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AU - Nsiah-Kumi, Phyllis A.

AU - Beals, Jennifer

AU - Lasley, Sylvia

AU - Whiting, Mary

AU - Brushbreaker, Connie

AU - Erickson, Judi

AU - Qiu, Fang

AU - Yu, Fang

AU - Canaris, Gay

AU - Larsen, Jennifer Lynn

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N2 - Background: Many Native American tribes use acanthosis nigricans to screen for type 2 diabetes risk. We hypothesized that acanthosis nigricans misses many children at risk for type 2 diabetes. Methods: We evaluated 5- to 18-year-old Native American children and youth to assess the sensitivity and specificity of acanthosis nigricans as a marker for insulin resistance. Results: In a cohort of 161 youth (72 males/89 females), mean age was 10.7 years + 3.9. Mean body mass index (BMI) percentile was 76.8 ± 23.3, and 54% had a BMI at or above the 85th percentile. Acanthosis nigricans was present in 21.7% of the participants and was more common in 12- to 18-year-olds than in 5- to 11-year-olds (p = .02). Of those with acanthosis nigricans, 82.4% had insulin resistance (homeostatic model assessment of insulin resistance >4), but only 48.3% of those with insulin resistance had acanthosis nigricans. In contrast, BMI at or above the 85th percentile had a high sensitivity (74%) for insulin resistance, even though its specificity was lower (58%). Conclusions: The presence of acanthosis nigricans alone was a specific, but not a sensitive, screening tool for identifying youth with insulin resistance. BMI at or above the 85th percentile was a more sensitive screening tool than acanthosis nigricans alone, or acanthosis nigricans and BMI together for identifying children and youth with IR who are at increased risk for type 2 diabetes.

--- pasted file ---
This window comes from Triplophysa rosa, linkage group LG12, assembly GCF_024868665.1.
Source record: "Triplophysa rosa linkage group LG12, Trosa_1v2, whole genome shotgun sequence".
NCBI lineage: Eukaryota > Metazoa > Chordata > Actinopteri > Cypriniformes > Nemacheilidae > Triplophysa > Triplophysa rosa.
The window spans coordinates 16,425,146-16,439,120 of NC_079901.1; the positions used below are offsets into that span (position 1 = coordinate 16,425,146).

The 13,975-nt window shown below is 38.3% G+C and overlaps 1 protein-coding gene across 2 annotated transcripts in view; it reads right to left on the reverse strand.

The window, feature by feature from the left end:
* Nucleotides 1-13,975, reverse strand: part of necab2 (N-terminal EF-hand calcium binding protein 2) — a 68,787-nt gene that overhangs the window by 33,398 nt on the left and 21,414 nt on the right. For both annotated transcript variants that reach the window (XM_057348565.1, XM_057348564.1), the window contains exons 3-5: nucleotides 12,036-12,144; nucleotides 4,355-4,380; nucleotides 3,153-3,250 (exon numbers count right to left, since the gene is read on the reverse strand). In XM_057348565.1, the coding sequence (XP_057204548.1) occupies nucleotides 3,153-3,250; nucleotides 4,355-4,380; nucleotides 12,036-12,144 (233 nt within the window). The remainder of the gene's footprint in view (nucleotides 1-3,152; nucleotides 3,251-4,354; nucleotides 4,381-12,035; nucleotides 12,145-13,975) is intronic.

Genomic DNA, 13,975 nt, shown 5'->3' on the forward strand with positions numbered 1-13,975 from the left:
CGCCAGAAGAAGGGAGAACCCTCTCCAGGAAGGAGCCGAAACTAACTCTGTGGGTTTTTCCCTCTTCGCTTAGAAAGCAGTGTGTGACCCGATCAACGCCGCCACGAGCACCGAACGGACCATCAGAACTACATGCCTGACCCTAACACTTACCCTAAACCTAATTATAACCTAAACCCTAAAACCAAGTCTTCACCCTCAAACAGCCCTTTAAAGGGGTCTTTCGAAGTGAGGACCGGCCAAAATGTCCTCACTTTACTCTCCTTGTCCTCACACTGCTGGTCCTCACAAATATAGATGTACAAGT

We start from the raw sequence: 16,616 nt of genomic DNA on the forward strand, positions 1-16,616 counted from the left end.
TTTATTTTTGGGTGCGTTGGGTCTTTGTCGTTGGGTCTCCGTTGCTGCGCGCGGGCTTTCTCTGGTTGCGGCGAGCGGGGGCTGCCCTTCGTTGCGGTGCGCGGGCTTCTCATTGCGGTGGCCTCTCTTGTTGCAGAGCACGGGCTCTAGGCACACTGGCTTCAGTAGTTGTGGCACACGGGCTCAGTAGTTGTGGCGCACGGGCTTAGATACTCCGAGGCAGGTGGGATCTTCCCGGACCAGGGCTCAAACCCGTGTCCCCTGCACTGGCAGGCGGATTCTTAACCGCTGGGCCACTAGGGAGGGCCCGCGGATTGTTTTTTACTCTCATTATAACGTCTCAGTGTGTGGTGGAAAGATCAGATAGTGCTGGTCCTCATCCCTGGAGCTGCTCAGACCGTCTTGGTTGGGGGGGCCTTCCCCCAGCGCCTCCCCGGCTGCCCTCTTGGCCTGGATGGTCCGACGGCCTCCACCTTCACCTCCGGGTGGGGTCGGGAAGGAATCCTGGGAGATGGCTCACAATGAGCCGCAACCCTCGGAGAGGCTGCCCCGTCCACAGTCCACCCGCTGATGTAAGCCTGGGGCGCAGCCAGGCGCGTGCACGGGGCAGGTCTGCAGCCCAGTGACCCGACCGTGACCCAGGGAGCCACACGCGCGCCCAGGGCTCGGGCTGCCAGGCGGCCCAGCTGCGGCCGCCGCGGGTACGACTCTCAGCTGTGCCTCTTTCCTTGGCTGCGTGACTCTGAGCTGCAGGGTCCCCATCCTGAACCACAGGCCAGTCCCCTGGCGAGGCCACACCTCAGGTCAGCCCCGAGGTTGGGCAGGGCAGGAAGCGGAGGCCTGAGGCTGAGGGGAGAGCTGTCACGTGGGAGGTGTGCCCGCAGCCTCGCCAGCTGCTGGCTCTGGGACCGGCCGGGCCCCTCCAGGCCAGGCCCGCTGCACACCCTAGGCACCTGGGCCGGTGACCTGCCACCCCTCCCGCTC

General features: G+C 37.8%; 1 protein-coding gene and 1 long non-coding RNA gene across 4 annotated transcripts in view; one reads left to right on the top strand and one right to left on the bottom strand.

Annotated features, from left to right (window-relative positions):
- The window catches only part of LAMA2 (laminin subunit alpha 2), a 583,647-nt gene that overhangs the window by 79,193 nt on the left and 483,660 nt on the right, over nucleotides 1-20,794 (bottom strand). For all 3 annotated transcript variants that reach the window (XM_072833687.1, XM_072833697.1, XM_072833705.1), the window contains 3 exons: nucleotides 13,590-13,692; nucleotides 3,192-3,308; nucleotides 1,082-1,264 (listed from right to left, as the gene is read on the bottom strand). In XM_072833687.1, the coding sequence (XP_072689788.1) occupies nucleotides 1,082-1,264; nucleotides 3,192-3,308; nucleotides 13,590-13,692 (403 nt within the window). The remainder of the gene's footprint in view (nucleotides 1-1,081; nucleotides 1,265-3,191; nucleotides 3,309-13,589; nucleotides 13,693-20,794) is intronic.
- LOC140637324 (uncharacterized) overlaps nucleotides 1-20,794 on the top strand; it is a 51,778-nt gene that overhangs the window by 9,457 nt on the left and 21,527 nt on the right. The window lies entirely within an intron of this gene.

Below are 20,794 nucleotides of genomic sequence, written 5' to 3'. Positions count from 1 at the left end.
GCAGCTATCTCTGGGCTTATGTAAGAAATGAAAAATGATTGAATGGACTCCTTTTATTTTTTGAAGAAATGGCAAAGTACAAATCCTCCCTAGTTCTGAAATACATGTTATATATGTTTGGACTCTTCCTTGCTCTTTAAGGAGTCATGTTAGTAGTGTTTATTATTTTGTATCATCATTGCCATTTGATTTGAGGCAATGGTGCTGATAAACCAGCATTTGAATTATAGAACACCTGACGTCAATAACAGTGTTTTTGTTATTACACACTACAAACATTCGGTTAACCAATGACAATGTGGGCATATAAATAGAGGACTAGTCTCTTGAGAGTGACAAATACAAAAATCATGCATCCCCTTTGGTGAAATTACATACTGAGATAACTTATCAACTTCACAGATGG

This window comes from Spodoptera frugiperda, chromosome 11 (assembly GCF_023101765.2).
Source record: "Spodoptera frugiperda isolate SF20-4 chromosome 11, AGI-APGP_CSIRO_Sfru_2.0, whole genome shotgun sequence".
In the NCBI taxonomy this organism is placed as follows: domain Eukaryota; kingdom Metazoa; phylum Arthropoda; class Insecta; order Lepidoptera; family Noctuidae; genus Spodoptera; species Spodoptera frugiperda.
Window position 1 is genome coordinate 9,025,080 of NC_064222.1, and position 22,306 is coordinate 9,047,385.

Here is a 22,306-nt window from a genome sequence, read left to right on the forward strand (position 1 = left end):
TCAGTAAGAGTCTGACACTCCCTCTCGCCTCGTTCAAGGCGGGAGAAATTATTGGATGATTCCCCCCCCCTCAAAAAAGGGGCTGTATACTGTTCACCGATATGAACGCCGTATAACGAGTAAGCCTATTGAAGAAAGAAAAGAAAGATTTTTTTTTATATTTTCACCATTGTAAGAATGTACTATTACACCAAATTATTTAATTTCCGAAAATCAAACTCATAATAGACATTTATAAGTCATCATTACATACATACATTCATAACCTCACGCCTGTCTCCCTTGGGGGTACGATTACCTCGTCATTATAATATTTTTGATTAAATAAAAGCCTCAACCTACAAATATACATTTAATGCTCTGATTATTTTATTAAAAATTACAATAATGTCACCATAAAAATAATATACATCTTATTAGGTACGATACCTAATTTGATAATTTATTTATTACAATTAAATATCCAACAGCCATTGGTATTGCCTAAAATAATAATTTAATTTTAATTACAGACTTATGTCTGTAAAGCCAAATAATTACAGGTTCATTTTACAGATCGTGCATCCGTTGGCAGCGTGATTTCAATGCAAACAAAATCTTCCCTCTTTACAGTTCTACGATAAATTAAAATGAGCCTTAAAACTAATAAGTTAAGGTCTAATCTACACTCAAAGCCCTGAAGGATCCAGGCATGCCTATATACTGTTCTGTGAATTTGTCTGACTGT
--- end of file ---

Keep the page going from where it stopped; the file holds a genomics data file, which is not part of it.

AB - Background: Many Native American tribes use acanthosis nigricans to screen for type 2 diabetes risk. We hypothesized that acanthosis nigricans misses many children at risk for type 2 diabetes. Methods: We evaluated 5- to 18-year-old Native American children and youth to assess the sensitivity and specificity of acanthosis nigricans as a marker for insulin resistance. Results: In a cohort of 161 youth (72 males/89 females), mean age was 10.7 years + 3.9. Mean body mass index (BMI) percentile was 76.8 ± 23.3, and 54% had a BMI at or above the 85th percentile. Acanthosis nigricans was present in 21.7% of the participants and was more common in 12- to 18-year-olds than in 5- to 11-year-olds (p = .02). Of those with acanthosis nigricans, 82.4% had insulin resistance (homeostatic model assessment of insulin resistance >4), but only 48.3% of those with insulin resistance had acanthosis nigricans. In contrast, BMI at or above the 85th percentile had a high sensitivity (74%) for insulin resistance, even though its specificity was lower (58%). Conclusions: The presence of acanthosis nigricans alone was a specific, but not a sensitive, screening tool for identifying youth with insulin resistance. BMI at or above the 85th percentile was a more sensitive screening tool than acanthosis nigricans alone, or acanthosis nigricans and BMI together for identifying children and youth with IR who are at increased risk for type 2 diabetes.